Entertainment

This week 10, 20, 30 years ago


10 years ago

Tributes were paid to a mother of 10 who also provided a home for dozens of foster children.

Mary Field, of Ardgowan Road, Catford, died aged 90 on August 19 after suffering a stroke.

Mrs Field settled in Britain in 1956 after travelling by boat from her home on the Caribbean island of Jamaica.

In 1964 she moved with her husband, Ferdinand, to Evelyn Street, Deptford, where the Fields were one of the first black families to live in the area.

As well as raising 10 children of her own, Mrs Field became one of the first long-term foster parents of black children in the late 1960s.

She left 22 grandchildren, 16 great-grandchildren and one great great-grandchild.

A civil engineering student hurled abuse at a judge as he was jailed yesterday for eight months for his involvement in the London riots.

Richard Stuart, 22, took home three pairs of Nike trainers worth £220 stolen from Foot Locker and JD Sports in St John’s Road on August 9.

The Kingston University student, of Trott Street, claimed he accepted the footwear after going to watch the violence and admitted two counts of acquiring criminal property.

As the Inner London Crown Court judge jailed him, he repeatedly shouted: “Shut up you f***ing slag.”

20 years ago

A South London rock band was hoping to score with fans after recording its own unofficial World Cup song.

The five-piece Paradise On Purple recorded We Are England, ahead of the team’s World Cup qualifier against Germany.

The Fleetwood Mac-style song featured samples of the jubilant crowd at the historic 1966 World Cup final between the two nations.

Lead vocalist Nathan Preacher, from Bermondsey, said: “It’s not a Three Lions or Vindaloo claiming football’s coming home, as realistically to try and win the World Cup would be an amazing feat.”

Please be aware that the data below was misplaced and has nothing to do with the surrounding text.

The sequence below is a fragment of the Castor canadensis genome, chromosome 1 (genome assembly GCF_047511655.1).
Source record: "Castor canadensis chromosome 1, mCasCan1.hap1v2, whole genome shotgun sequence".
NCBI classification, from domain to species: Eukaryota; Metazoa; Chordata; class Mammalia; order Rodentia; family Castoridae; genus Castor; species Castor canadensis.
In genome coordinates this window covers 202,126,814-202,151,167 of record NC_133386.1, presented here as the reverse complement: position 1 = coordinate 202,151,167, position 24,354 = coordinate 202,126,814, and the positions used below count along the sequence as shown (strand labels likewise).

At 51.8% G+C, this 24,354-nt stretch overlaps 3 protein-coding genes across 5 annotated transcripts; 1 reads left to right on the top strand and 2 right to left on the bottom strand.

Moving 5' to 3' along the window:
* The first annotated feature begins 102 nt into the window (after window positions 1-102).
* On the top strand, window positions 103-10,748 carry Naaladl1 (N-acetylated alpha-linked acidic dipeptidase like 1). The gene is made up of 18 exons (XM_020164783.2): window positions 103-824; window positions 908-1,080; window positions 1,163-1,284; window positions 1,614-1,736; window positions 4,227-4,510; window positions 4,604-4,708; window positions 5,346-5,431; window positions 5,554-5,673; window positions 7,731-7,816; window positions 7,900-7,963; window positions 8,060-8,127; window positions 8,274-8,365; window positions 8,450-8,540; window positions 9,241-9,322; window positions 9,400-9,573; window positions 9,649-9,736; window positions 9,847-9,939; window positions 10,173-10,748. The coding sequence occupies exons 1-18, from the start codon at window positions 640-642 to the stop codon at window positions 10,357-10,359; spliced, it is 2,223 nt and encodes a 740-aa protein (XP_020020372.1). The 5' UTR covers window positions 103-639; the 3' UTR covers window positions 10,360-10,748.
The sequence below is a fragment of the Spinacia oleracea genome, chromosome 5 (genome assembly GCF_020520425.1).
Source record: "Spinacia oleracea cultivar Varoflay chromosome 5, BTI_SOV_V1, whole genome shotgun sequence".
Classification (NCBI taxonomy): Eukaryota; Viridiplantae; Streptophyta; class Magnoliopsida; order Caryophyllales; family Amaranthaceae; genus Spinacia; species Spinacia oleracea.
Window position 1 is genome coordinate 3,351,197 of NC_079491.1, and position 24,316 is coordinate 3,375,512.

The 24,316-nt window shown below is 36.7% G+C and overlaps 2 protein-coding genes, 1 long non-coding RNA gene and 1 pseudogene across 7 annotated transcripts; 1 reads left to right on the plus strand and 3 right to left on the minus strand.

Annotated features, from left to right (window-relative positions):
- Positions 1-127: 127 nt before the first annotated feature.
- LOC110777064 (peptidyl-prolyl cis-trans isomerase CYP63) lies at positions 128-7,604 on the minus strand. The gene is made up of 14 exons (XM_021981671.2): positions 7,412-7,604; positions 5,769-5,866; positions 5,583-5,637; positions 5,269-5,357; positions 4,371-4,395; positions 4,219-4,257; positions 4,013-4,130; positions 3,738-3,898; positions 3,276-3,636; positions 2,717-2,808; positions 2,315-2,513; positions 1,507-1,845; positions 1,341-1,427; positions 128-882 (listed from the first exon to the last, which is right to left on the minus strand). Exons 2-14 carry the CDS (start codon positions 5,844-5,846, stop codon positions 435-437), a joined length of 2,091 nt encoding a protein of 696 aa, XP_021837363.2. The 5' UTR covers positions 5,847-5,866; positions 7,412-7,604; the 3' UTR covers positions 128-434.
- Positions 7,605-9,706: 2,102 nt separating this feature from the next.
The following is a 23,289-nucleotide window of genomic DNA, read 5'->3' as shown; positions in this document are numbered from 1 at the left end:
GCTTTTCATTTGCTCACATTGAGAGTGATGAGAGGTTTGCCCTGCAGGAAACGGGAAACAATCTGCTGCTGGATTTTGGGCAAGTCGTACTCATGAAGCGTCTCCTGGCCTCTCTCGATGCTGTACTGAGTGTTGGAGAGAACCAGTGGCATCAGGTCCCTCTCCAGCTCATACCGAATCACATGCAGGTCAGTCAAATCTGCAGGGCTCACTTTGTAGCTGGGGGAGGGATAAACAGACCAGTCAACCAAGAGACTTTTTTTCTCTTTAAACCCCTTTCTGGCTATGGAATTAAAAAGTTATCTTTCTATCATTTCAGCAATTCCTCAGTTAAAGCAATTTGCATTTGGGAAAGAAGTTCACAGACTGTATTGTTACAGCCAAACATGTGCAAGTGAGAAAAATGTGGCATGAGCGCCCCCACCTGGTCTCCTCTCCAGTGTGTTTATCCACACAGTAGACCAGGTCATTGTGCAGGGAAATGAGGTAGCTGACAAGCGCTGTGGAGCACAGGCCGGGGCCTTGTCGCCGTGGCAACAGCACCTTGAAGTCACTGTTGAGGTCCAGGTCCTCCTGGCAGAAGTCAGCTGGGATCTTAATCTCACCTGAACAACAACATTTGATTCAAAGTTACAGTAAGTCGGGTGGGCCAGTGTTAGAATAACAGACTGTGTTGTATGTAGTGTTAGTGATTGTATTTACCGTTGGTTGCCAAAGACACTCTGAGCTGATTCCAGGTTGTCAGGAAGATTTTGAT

A former overseas college pupil had seen the error of his ways and returned an overdue library book – 24 years after it was due.

A parcel containing the book was sent to South Thames College, which had campuses in Balham, Wandsworth and Tooting, with a note from Algerian Mohamed Bokreta.

He wrote: “Seeking both apologies and pardon from my dear friends, the respected college principal and his brave librarian staff.”

The book was Peasant Wars Of The Twentieth Century by American scholar Eric R Wolf.

College staff decided to let Mr Bokreta off his fine, which at 20p per week would have totalled almost £250.

South Londoner Zac Monroe proved that he had the invisible touch by winning the World Air Guitar Championships.

The 31-year-old Brixton architect clinched the title over 17 rivals with his performance of Blur’s Song 2 at the contest in Finland.

Zac, whose stage name was Magnet, wowed crowds of 2,500 with his interpretation, becoming the first Brit to win the contest.

After picking up the winner’s medal and an £800 Washburn guitar, Zac revealed that he couldn’t actually play the real thing.

30 years ago

Dreams of home ownership had turned into a nightmare for hundreds of residents.

National figures revealed mortgage arrears and repossessions were at an all-time high, with Wandsworth one of the hardest hit.

During the 1980s property boom the borough saw thousands buying in the private sector, and 17,000 council tenants and first-time buyers bought their homes from Wandsworth.

But in the first six months of the year there were 351 court orders to repossess homes in the area, compared with 169 for the same period the year before.

A Pop star who became a household name singing about the benefits of a bank found himself accused of trying to defraud it.

Detectives claimed Smiley Culture, who was famous for a NatWest advert, had tried to pay in a £30,000 forged cheque at the bank’s Brixton branch.

But he was cleared at Inner London Crown Court after a five-day trial. Smiley, 26, of Woodfield Avenue, Streatham, said he was paid the cash for music industry work.

Smiley’s version of Pass The Dutchie was used by NatWest in 1986 to advertise the bank’s online services.

A curate was urging thieves to return a 10ft tall statue of Jesus that had been stolen from a derelict church building.

The £10,000 solid bronze statue, erected in 1918 as a war memorial, was stolen from outside St George’s Church in Wells Way, Camberwell.

The curate of the new St George’s Church building in nearby Newent Close, Peckham, appealed for its return.

Christopher Harrison, 33, said: “I was shocked people could show so little respect to a memorial of this kind and I am very saddened over the loss.”

Compiled by [email protected]

Main Pic: Home repossessions were at an all time high 30 years ago 

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